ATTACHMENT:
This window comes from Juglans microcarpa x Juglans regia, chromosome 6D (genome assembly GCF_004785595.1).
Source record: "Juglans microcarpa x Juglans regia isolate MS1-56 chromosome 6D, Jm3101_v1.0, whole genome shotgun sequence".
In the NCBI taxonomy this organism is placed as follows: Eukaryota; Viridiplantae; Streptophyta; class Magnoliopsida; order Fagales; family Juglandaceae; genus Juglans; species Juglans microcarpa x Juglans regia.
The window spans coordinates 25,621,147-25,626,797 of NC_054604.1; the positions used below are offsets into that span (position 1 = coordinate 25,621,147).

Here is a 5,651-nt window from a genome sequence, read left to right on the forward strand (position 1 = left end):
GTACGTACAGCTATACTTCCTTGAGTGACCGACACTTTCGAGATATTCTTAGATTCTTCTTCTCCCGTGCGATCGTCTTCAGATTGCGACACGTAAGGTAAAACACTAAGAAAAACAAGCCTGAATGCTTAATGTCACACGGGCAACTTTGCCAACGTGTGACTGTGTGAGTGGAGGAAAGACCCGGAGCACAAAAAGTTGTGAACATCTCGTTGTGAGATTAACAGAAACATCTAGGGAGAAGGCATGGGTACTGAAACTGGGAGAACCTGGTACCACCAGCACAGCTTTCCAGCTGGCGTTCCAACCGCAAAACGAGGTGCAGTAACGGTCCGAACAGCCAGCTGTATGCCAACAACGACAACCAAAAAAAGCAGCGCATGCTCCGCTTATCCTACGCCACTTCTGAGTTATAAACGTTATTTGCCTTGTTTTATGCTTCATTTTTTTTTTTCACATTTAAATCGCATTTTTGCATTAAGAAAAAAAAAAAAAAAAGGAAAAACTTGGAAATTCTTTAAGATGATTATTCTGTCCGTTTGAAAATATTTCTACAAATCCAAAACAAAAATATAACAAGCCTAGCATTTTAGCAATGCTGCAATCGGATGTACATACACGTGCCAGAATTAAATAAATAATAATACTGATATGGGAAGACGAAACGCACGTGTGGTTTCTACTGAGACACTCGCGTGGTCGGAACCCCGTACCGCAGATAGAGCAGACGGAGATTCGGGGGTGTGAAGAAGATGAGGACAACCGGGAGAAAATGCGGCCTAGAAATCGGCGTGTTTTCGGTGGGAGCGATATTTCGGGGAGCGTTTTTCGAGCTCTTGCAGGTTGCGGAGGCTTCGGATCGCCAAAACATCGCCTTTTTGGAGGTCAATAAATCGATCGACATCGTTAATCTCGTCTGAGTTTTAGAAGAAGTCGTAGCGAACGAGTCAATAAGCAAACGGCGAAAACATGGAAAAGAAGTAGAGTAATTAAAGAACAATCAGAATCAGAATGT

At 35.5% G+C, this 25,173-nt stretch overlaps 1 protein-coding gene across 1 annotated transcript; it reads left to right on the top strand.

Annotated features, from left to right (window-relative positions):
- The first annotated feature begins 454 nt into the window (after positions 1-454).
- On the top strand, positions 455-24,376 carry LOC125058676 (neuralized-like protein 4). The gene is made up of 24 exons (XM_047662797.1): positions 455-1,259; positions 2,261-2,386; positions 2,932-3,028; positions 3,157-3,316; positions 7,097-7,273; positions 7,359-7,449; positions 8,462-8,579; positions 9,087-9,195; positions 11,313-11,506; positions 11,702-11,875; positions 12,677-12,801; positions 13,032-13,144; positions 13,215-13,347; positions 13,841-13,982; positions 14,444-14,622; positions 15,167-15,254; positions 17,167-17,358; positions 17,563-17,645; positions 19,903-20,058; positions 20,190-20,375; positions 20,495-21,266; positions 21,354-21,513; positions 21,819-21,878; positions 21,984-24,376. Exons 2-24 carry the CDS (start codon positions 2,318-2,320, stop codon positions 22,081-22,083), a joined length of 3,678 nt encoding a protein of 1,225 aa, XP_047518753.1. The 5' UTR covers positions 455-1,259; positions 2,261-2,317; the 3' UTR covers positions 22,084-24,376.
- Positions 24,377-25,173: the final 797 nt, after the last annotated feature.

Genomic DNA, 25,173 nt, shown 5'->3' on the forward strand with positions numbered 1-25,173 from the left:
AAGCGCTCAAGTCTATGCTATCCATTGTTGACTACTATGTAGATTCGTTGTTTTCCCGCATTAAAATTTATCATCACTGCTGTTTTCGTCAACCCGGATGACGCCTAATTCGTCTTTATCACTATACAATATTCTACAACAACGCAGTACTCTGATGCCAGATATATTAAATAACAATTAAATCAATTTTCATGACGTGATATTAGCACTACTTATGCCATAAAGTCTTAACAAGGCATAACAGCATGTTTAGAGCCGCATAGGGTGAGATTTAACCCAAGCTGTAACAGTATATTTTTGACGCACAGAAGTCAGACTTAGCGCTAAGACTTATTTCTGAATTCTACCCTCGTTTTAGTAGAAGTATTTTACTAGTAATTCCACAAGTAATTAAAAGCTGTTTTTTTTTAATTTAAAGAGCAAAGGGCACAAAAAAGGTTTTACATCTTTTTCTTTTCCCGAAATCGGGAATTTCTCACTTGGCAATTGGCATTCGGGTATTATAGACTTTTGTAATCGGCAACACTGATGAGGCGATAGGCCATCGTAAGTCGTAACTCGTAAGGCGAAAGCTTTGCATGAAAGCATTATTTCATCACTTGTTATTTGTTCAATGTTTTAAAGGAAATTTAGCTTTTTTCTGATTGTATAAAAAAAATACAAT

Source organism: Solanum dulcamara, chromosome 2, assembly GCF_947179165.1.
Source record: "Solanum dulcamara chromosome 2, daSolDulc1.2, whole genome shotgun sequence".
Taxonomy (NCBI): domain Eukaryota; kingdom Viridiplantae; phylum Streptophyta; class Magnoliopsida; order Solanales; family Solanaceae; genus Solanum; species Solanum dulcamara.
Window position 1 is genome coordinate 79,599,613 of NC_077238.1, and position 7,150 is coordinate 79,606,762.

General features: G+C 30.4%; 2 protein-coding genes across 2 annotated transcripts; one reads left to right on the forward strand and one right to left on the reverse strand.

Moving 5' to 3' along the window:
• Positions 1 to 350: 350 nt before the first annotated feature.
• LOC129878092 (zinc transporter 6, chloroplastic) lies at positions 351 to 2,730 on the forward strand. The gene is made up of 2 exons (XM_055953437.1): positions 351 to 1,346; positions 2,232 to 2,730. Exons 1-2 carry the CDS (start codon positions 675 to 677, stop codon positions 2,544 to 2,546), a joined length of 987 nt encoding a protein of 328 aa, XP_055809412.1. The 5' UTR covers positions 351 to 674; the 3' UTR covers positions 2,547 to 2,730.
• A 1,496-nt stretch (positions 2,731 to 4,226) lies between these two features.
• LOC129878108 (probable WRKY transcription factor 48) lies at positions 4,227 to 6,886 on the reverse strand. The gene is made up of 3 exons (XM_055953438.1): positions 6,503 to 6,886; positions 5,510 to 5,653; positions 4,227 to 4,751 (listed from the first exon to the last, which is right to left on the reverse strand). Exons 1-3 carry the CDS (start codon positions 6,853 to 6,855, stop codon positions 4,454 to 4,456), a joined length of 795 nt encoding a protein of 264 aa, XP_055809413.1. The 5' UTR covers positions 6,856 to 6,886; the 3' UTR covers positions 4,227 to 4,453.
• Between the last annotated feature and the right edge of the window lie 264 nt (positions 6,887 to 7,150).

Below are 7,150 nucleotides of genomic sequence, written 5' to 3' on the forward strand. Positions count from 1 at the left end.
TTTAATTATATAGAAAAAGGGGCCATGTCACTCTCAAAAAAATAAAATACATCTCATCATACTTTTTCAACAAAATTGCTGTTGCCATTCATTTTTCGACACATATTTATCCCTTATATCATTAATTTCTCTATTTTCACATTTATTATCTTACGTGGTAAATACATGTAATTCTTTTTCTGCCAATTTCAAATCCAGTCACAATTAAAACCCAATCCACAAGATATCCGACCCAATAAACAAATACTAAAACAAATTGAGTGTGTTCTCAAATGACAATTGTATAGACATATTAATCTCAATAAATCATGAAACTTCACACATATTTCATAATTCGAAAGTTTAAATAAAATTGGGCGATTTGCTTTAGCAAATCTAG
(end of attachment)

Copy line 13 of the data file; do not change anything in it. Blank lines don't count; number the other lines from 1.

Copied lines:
AAGCGCTCAAGTCTATGCTATCCATTGTTGACTACTATGTAGATTCGTTGTTTTCCCGCATTAAAATTTATCATCACTGCTGTTTTCGTCAACCCGGATGACGCCTAATTCGTCTTTATCACTATACAATATTCTACAACAACGCAGTACTCTGATGCCAGATATATTAAATAACAATTAAATCAATTTTCATGACGTGATATTAGCACTACTTATGCCATAAAGTCTTAACAAGGCATAACAGCATGTTTAGAGCCGCATAGGGTGAGATTTAACCCAAGCTGTAACAGTATATTTTTGACGCACAGAAGTCAGACTTAGCGCTAAGACTTATTTCTGAATTCTACCCTCGTTTTAGTAGAAGTATTTTACTAGTAATTCCACAAGTAATTAAAAGCTGTTTTTTTTTAATTTAAAGAGCAAAGGGCACAAAAAAGGTTTTACATCTTTTTCTTTTCCCGAAATCGGGAATTTCTCACTTGGCAATTGGCATTCGGGTATTATAGACTTTTGTAATCGGCAACACTGATGAGGCGATAGGCCATCGTAAGTCGTAACTCGTAAGGCGAAAGCTTTGCATGAAAGCATTATTTCATCACTTGTTATTTGTTCAATGTTTTAAAGGAAATTTAGCTTTTTTCTGATTGTATAAAAAAAATACAAT